New look for China’s Chandni Chowk
Imagine the debate if Prada, Apple, Starbucks and Rolex were to open shop in Old Delhi’s Chandni Chowk or inside Mumbai’s historic Crawford Market. Reshma Patil tells more.world Updated: Aug 13, 2008 22:32 IST
Imagine the debate if Prada, Apple, Starbucks and Rolex were to open shop in Old Delhi’s Chandni Chowk or inside Mumbai’s historic Crawford Market.
Something similar happened this Olympic season on the north-south axis of Beijing across an 840 metre commercial street dating back almost 600 years — twice as old as Chandni Chowk.
Once a royal boulevard that grew into a rundown neighbourhood of generations-old teahouses, shops selling cloth shoes to wood-fired roast duck, the controversially razed and renovated Qianmen Street opened on August 7.
Image-conscious Beijing calls it a showcase of a ‘culture-enriched’ Olympic Games. Only by visiting Qianmen can one really experience a cultural journey in this ancient capital, says a brochure on the reborn landmark.
Over 20 global brands have signed contracts to operate in grey, crimson-and-green buildings designed to take one back a century.
Ironically, millions of Chinese campaigned online last year to banish US coffee chain Starbucks from Beijing’s ancient Forbidden City.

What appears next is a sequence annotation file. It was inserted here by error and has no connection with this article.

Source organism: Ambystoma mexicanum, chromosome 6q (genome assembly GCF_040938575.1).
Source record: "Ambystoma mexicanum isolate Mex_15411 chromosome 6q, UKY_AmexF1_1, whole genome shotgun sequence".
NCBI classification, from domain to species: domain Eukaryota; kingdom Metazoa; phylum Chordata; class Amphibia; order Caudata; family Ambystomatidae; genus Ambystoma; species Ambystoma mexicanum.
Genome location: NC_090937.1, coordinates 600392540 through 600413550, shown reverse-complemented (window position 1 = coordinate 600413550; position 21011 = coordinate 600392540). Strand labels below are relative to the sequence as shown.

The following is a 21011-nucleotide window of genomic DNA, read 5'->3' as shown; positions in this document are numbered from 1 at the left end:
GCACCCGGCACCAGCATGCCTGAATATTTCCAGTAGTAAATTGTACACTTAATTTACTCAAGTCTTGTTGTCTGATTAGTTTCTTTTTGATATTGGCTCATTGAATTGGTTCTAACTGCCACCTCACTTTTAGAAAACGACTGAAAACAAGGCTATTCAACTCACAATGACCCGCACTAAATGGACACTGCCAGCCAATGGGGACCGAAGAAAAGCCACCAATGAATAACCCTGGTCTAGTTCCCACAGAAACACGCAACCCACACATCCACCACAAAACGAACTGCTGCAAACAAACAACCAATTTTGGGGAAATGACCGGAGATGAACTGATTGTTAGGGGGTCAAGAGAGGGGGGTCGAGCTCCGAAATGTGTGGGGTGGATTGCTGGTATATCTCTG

“Critics call it a ‘fake antique’, an example of the Disneyfication of architectural heritage,’’ Michael Meyer, author of The Last Days of Old Beijing, told HT.
“I like many things about it, including photographs of the original building and old-style blue address plate before each structure.’’
The inclusion of benches at Qianmen Street is a rarity, said Meyer. Tiananmen Square does not have a single bench.
Walking by the sloping roofed stores and birdcage lamps, one notices more signs of how the planners did not forget public facilities. There are prominent escape routes, public toilets and decorative stone garbage bins.
At the front gate stand two restored trams that will ply after the Olympics marathon. Among the restored Quanjude roast duck restaurant dating 1864, and a 270-year-old steamed dumpling eatery, is a China Post Office renovated with archival data.
Beijing has defended the ouster of residents and destruction of old buildings in the yearlong multi-million dollar project, saying that the street will transform into a business hub with a historic look.
“What worries me is that the project is in the heart of Beijing’s oldest neighbourhood,’’ said Meyer. “There are living neighbourhoods on either side. Residents worry that it will not be a place where they are welcome. The intangible cultural heritage of old neighbourhoods, the dense social networks and markets maybe eroded.’’
The multinational stores have not yet opened. But inside the street’s Cathay Bookshop, tourists and locals are buying black-and-white postcards of the Beijing that vanished with the approach of the Olympics.